This review contains some spoilers. Keep an eye out of our spoiler warning to keep your experience in tact!
The climate crisis has hit critical mass and the world falls to ruin. Amidst this natural disaster is a global threat of nuclear war that sets to eliminate all life as we know it. As part of the efforts to rebuild humanity after the fallout of these disasters settles, the Ark Program has been initiated. Bunkers built underground now house the 4,000 inhabitants of Earth who will be tasked with rebuilding our future.
The Descendant is a narrative-driven game following the stories of two protagonists. The first, Mia Howard, has been assigned to Ark-01 as one a Janitor to oversee and safeguard those chosen to survive. The second is Donald Freeman, a Janitor from a different Ark who is investigating why Ark-01, centuries after the initial collapse of civilised life, has not awoken from their cryogenic sleep.
Ark-01 is hidden in Alaska, away from all the others. In the present day, when we’re joining Donald, Alaska is a desert-like wasteland unlike the frozen state that we know today. With climate change and nuclear war having struck, it’s not surprising that the landscape of the entire world has changed entirely.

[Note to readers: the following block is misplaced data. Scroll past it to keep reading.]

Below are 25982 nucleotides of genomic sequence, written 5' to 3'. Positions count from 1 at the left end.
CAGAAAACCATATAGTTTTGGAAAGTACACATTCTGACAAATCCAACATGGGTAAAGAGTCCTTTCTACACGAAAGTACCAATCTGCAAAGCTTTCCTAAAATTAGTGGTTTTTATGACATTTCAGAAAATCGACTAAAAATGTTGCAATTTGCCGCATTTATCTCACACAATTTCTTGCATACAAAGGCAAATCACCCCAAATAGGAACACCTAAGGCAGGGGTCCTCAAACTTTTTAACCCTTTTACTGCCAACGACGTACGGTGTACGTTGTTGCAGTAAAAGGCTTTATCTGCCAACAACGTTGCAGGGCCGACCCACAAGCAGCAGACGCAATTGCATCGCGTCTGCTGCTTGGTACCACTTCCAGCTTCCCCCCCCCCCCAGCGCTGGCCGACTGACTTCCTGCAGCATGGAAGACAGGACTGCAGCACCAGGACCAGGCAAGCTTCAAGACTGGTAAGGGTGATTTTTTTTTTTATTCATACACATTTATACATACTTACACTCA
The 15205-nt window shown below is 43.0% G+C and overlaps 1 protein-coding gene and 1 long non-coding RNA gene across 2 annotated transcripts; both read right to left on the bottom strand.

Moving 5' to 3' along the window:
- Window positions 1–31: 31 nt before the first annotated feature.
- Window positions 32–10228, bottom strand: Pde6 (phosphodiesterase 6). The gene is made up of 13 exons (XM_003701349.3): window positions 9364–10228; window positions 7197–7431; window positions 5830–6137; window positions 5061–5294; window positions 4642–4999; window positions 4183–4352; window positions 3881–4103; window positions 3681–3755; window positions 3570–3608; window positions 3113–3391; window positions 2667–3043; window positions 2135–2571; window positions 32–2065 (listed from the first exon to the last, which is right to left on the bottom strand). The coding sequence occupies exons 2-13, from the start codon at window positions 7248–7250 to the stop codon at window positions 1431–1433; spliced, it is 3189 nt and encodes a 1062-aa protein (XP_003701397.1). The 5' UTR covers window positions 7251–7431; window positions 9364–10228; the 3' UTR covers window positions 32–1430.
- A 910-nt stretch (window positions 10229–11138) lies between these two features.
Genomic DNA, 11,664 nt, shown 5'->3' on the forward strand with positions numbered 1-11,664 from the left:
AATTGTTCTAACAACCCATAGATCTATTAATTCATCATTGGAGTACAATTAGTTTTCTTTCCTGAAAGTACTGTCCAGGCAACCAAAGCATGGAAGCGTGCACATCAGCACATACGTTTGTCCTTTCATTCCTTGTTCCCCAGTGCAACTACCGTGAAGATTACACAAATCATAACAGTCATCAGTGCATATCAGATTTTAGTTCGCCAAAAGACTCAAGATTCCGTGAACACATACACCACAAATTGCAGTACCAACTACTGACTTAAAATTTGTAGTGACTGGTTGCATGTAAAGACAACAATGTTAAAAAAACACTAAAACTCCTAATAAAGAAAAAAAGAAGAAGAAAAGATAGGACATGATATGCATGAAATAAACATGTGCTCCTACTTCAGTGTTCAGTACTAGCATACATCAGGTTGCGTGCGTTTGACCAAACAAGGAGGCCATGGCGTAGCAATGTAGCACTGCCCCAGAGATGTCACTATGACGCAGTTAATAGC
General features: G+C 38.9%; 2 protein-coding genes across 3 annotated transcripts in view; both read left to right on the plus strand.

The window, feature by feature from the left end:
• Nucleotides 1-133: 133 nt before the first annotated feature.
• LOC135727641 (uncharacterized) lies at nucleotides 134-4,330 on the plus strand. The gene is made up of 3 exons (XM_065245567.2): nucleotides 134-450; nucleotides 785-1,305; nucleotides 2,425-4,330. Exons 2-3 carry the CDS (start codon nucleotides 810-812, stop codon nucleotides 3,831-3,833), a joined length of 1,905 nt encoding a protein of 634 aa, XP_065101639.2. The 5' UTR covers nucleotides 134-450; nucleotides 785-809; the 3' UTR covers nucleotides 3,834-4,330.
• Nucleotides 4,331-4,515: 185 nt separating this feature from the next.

Our adventure starts with a break into the tightly sealed can of worms that is Ark-01. Donald is accompanying Randolph Jefferson who was, as explained in the prologue cinematic, a U.S. senator before the collapse. Randolph is set up as the self-serving type who thinks about himself and might seem a bit callous, depending on your stance of character archetypes.
The Descendant is an adventure game so it’s not unexpected for there to be conversations where you have input. In fact, it’s a very similar structure to those of The Walking Dead or Life Is Strange in that it has conversation elements that tell you a character “will remember this.” I have to be honest, this is a little bit of a pet peeve of mine but it’s a forgivable one.
Being a conversational butterfly, I remain diplomatic as much as I can in most situations. I took an instant dislike to Randolph because he was this archetypical “out for himself” kind of guy, but I kept him on my good side. This fellow used to be a U.S. senator, so perhaps he still holds some power and I didn’t want to dig myself into any holes before the game really gets going. Not knowing what would unfold throughout the next five chapters meant that it was better to be cautious, at least for the time being.
Each episode is well-paced with both the protagonists getting to be in the same areas as each other. The time difference is a great mechanic to interweave the stories together and does a lot to accentuate just how much of a disparity there is between the past and present. The past, in Mia’s timeline, everything is intact if a little cluttered in places. When we join Donald in the present we see signs of dilapidation and get an instant sense that not all is quite what it seems; that there’s more to this story than simply an Ark not receiving the wake-up signal transmitted globally from the ominously named HQ.